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Dazzler #35 (1985, January)

December 8, 2014

I was supposed to work today, with Saturday off, but I did a shift swap. So I worked Saturday and got today off. Today’s story, by Shooter and Springer, is “Brawl!”

Brawl!

Roller derby is the sport Dazzler was born to play.

Alison returns to the shitty apartment she lived in before that whole movie thing. She tries to call Storm, but doesn’t get an answer, so she instead decides to tape a message for her, as Shooter and Springer’s oh-so-clever way of recapping recent events. She’s interrupted when she hears someone in her apartment. It’s the couple she’s renting from, and they’re scared of her. They want to kick her out. But they heard her talking, and now they feel bad. They decide to let her stay.

The next day, she goes job-hunting, using her old clip-on skates to get around. She gets rejected everywhere she goes, as a result of being a mutant. One guy even threatens to bash her head in with a crowbar, which pisses her off enough for her to disintegrate it. That night, she tries one last place, a nightclub named Femmes. It’s a females-only bar. She gets hired on the spot as a waitress, and goes to get changed into uniform, where she meets a girl named Barb. Barb is short. This is important to remember, because holy shit does Shooter ever lay on the short jokes.

Alison goes about her shift, but gets momentarily distracted by “Jan Jackson and the Steel Tuna,” the band playing. Then the Racine Ramjets, a bunch of roller derby girls, enter the bar. They’re obnoxious. They order a bunch of drinks, and because Alison’s listening to the band, she mixes up the order a bit. One of the women reacts by pouring her drink on Alison’s head. Barb decides to take over the table. For the record, there is no frigging way these women wouldn’t be thrown out as soon as they pulled that shit. The women harass Barb, too. One even says she wants to take Barb home. I don’t know if Shooter was trying to imply the woman was a lesbian. If he was, then that’s pretty bad.

Anyway, Alison gets fed up with how the women are acting, and tells them to cut it out. One of the women throws Barb at Alison. Alison tries to lead Barb away, but the woman wants a fight, and attacks Alison. Bar brawl! Someone calls the cops, but they just laugh it off. Alison wins the fight, of course. Then she takes her rent money off one of the women. She tells Barb not to let people push her around, then she quits.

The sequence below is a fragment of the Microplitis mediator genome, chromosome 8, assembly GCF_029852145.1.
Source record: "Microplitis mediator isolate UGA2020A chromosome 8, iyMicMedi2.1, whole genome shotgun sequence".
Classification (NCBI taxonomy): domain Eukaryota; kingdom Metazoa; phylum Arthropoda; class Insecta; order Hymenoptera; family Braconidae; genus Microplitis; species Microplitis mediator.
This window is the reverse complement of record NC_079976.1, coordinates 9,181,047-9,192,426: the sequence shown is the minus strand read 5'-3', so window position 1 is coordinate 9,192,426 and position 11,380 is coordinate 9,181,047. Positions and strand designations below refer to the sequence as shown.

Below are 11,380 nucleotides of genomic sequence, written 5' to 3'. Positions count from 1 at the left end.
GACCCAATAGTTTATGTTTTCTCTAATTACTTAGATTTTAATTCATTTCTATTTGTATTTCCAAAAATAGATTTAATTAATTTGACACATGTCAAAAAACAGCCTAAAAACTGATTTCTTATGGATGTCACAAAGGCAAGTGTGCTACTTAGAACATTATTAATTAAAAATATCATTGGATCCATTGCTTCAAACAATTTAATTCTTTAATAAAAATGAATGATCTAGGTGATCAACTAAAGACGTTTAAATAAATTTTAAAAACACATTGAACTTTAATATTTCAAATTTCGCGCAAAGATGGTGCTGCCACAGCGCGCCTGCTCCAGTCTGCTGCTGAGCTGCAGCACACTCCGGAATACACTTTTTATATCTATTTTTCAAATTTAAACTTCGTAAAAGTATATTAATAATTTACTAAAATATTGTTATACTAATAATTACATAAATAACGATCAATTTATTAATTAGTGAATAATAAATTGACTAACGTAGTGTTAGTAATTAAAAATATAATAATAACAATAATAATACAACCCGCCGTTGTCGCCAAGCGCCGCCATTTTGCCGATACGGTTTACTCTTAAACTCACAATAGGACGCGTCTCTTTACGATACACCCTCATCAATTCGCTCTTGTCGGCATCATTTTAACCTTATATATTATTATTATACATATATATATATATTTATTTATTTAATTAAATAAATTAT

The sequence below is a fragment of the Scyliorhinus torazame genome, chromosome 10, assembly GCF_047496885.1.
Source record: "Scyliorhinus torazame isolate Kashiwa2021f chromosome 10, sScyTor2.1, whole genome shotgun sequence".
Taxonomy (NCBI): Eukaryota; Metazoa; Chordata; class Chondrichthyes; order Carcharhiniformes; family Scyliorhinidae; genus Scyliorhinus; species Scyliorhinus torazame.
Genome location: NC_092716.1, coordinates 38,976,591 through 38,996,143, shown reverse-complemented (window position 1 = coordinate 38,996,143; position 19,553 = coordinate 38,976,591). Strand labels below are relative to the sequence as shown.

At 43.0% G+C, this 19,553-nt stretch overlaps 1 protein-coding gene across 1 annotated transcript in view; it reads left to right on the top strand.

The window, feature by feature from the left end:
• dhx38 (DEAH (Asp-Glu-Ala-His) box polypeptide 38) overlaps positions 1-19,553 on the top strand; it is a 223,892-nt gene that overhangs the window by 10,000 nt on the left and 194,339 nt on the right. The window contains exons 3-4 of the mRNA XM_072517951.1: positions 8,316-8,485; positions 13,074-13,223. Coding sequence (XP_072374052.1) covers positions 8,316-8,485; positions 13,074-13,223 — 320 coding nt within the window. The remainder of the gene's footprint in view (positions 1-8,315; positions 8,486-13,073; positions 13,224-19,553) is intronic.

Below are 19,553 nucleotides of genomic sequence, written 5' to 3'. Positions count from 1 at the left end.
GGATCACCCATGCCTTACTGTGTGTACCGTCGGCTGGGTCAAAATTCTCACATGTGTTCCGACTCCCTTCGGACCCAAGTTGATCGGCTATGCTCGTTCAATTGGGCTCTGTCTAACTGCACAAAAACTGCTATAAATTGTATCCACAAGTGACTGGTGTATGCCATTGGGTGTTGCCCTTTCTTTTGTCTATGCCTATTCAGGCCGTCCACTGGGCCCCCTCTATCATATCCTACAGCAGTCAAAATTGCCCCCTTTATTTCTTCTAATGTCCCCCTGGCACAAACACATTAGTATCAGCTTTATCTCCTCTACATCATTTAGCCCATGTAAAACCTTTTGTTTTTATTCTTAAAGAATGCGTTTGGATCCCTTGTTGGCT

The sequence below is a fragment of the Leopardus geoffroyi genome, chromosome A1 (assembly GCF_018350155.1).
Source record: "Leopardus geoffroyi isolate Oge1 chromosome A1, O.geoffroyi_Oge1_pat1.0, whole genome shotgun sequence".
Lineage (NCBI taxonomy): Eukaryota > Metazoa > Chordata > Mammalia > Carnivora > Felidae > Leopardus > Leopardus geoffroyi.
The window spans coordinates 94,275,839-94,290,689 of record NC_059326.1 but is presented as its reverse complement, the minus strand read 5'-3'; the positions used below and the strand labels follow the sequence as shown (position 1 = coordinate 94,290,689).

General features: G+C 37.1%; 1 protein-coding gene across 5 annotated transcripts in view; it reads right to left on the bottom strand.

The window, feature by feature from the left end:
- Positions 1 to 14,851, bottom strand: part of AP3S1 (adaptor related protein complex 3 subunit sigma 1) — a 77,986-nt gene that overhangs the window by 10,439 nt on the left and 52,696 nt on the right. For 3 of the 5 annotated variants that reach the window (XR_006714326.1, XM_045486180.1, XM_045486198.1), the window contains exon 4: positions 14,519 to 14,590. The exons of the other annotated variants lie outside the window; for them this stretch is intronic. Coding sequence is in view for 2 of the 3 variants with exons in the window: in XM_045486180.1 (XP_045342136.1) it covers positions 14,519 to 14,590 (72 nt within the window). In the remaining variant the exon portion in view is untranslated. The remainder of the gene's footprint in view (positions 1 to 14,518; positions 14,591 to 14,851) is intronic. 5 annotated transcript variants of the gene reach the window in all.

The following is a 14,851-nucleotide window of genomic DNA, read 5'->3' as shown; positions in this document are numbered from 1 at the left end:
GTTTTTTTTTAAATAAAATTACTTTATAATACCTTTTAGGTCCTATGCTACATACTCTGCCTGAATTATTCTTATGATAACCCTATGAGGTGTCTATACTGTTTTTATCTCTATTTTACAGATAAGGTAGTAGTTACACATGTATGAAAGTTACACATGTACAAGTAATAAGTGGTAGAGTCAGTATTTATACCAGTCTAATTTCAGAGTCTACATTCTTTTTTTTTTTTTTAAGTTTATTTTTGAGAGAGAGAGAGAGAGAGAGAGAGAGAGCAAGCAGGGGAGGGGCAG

So, a few problems. First of all, it’s clearly a very nice club, so the way the roller derby women were behaving would never be accepted there. Any club worth going to is going to take care of its staff, and isn’t going to let harassment slide. Letting the women behave the way they did would hurt the bar’s reputation. So it simply defies belief that management wasn’t doing anything about it. I can accept a lot of things in my comics. But the most mundane elements are the ones that require the greatest authenticity. I can accept one woman beating up a half-dozen roller derby players. I cannot accept management at a popular, swanky club letting a half-dozen roller derby players act like obnoxious jackasses.

Ultimately, this story is a failure. It tries to be grounded and down-to-earth, but it botches the job horribly. Also, all the short jokes feel oddly mean-spirited when you realize they’re being written by a guy who’s 6’7″. Jim Shooter is a frigging giant. And yeah, he probably got tired of a lot of tall jokes, but it still doesn’t really feel right having him writing short jokes. The writing in general is over-the-top, especially Alison’s “lesson learned” bit at the end. I feel like the speech should’ve started with Alison saying “Dear Princess Celestia.” (Alternatively, it should’ve ended with either “And Knowing Is Half the Battle” or “The More You Know.”) It was cheesy, is what I’m saying.

Springer’s art sucked. It was bland and boring. Nothing at all interesting about it. Even the fighting was dull. This is his last issue, luckily. On a side note, I am so disappointed that Dazzler didn’t actually do any roller derby in this issue. It really is the perfect sport for her. She loves her roller blades, after all. If Gillen and McKelvie ever do a Dazzler series – which they should! – they need to have a roller derby issue.

Song of the day: Little Bit of Love by Katie Herzig.

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